So the EA-18G jammer doesn’t play well with the F-35? It blankets the area???

WASHINGTON: Raytheon’s Next Generation Jammer underwent its first test flights at the Naval Air Weapons Station China Lake as the electronic warfare association’s annual conference got underway in October.

The tests were performed to judge whether the system could successfully jam and disrupt enemy threat radars.

This marks the first tests of the pod itself, the AESA radar, power sources and the other subsystems. The pod, as you can see in the photo, is mounted on a civilian jet rigged with test equipment. The test were held eight months after contract award.

The Navy’s new EA-18G Growler electronic warfare aircraft during sea trials.
The Navy’s new EA-18G Growler electronic warfare aircraft during sea trials.
Test flights are crucial for jammers as vibrations and their surroundings can affect their ability to function.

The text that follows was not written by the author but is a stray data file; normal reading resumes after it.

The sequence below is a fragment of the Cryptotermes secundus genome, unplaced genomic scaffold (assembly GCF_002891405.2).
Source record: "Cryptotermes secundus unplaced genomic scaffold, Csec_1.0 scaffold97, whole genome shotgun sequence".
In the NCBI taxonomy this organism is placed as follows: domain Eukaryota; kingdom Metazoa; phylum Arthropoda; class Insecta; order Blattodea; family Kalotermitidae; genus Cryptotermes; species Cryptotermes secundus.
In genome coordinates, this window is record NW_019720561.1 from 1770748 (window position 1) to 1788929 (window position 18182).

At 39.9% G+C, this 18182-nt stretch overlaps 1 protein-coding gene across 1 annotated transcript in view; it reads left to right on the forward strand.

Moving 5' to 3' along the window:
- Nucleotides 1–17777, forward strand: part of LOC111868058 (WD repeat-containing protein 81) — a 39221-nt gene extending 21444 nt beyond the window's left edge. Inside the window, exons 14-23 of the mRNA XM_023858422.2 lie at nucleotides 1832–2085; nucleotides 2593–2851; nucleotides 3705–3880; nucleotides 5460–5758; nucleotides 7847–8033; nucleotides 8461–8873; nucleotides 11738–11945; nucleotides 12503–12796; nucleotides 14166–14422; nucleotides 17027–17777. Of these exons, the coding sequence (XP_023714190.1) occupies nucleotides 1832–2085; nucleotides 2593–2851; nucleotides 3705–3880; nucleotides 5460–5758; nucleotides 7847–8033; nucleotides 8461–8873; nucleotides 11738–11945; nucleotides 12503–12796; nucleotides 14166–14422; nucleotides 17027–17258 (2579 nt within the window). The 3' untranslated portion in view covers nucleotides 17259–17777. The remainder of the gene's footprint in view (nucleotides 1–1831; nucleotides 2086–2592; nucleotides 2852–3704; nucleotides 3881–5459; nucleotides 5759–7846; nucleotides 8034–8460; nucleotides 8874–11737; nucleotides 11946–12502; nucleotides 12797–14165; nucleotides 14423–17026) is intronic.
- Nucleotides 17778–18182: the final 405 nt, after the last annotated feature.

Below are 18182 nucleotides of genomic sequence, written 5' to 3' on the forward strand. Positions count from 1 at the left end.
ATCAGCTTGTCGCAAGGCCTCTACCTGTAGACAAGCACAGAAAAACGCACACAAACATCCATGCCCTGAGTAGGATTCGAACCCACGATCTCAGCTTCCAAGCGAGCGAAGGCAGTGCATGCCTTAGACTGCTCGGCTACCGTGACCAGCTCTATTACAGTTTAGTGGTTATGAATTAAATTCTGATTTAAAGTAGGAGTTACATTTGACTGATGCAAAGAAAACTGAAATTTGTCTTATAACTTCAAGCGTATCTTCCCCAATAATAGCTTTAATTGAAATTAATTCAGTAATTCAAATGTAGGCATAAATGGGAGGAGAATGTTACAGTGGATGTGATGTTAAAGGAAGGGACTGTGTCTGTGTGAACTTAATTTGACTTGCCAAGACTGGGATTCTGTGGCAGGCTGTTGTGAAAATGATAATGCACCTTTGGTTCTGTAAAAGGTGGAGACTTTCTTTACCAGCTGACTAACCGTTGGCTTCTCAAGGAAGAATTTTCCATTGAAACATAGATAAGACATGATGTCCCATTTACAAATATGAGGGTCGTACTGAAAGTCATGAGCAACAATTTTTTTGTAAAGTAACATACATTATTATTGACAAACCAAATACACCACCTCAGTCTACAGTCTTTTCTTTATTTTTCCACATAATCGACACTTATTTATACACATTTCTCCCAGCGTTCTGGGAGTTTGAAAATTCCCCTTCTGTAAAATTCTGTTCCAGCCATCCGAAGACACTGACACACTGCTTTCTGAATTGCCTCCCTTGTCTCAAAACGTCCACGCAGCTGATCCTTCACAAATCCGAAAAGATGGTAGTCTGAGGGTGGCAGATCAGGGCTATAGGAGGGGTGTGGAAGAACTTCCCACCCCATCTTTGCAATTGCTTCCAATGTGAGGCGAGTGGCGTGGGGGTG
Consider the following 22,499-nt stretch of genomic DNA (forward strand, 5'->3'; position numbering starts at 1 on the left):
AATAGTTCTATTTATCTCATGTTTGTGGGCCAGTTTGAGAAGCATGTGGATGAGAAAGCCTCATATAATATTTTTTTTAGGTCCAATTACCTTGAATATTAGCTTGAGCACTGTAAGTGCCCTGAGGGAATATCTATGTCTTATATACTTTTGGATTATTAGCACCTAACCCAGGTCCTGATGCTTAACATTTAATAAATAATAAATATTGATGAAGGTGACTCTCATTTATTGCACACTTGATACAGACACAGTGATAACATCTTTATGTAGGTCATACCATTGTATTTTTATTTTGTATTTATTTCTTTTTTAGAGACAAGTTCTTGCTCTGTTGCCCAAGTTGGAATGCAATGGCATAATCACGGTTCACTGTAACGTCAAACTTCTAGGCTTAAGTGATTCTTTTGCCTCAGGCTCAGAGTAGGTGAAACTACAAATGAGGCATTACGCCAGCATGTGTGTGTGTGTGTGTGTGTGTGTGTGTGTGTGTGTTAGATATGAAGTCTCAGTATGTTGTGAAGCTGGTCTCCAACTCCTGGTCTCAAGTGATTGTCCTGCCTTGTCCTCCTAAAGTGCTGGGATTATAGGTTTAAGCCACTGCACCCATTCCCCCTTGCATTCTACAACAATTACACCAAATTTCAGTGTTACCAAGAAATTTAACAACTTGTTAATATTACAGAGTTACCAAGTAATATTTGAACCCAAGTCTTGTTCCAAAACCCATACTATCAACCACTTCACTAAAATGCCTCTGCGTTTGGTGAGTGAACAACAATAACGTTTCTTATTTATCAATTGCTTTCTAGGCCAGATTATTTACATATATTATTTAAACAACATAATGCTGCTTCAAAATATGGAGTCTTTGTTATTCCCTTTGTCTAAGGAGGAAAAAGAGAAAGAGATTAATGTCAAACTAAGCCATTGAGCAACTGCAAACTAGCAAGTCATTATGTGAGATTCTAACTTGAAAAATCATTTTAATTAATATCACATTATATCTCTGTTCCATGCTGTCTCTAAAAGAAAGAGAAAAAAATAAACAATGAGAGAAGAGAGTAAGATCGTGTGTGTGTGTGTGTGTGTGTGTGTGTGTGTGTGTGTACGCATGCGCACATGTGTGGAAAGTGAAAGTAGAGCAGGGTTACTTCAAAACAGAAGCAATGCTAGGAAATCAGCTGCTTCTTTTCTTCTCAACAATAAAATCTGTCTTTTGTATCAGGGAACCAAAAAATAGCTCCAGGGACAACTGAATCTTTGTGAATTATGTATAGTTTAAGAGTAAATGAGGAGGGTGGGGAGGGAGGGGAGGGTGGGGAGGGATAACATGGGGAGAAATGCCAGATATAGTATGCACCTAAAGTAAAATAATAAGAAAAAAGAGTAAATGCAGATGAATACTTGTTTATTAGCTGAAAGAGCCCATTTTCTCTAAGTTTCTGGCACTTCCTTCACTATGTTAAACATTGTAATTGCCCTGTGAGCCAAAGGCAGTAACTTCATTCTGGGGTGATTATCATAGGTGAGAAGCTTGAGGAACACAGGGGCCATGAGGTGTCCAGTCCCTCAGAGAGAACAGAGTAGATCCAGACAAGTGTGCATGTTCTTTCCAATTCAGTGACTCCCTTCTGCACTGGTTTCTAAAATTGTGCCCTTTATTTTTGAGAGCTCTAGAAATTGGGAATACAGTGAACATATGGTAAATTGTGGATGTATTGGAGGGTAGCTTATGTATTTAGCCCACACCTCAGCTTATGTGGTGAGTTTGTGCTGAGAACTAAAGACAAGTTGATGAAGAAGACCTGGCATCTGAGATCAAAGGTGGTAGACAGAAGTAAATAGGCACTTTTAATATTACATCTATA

How did they do? Let me offer this caveat first — the great majority of what goes on in the new jammer is classified so we’re never going to be able to tell you very much about it. But Raytheon did go to some lengths to make this test public, so here’s what they said.

“The combination of jamming techniques, beam agility, array-transmit power and jammer management were very effective against the threat systems and all test objectives were met or exceeded,” Travis Slocumb, vice president of Electronic Warfare Systems at Raytheon’s Space and Airborne Systems business, said in a very carefully worded statement.

“The advanced, first of its kind system consisted of an active electronically scanned array (AESA), an all-digital, open, scalable receiver and techniques generator and a self-powered pod mounted on the underside of a Gulfsteam business jet,” Slocumb said.rememimage

One of the most interesting tidbits in that release are the mentions of agility and power. The current Growler jammers are very high-powered and, as the former head of Air Combat Command told me in an October interview, the Growler actually blankets its targets and would interfere with the F-35′s more nimble electronic warfare and cyber capabilities.

just wondering if that will wreak havoc on the peninsula with radio stations, GPS, pacemakers, phones, peace, quiet, spotted owls, marbled murilets, deer. Raccoons, not to say anything of human collateral damage.



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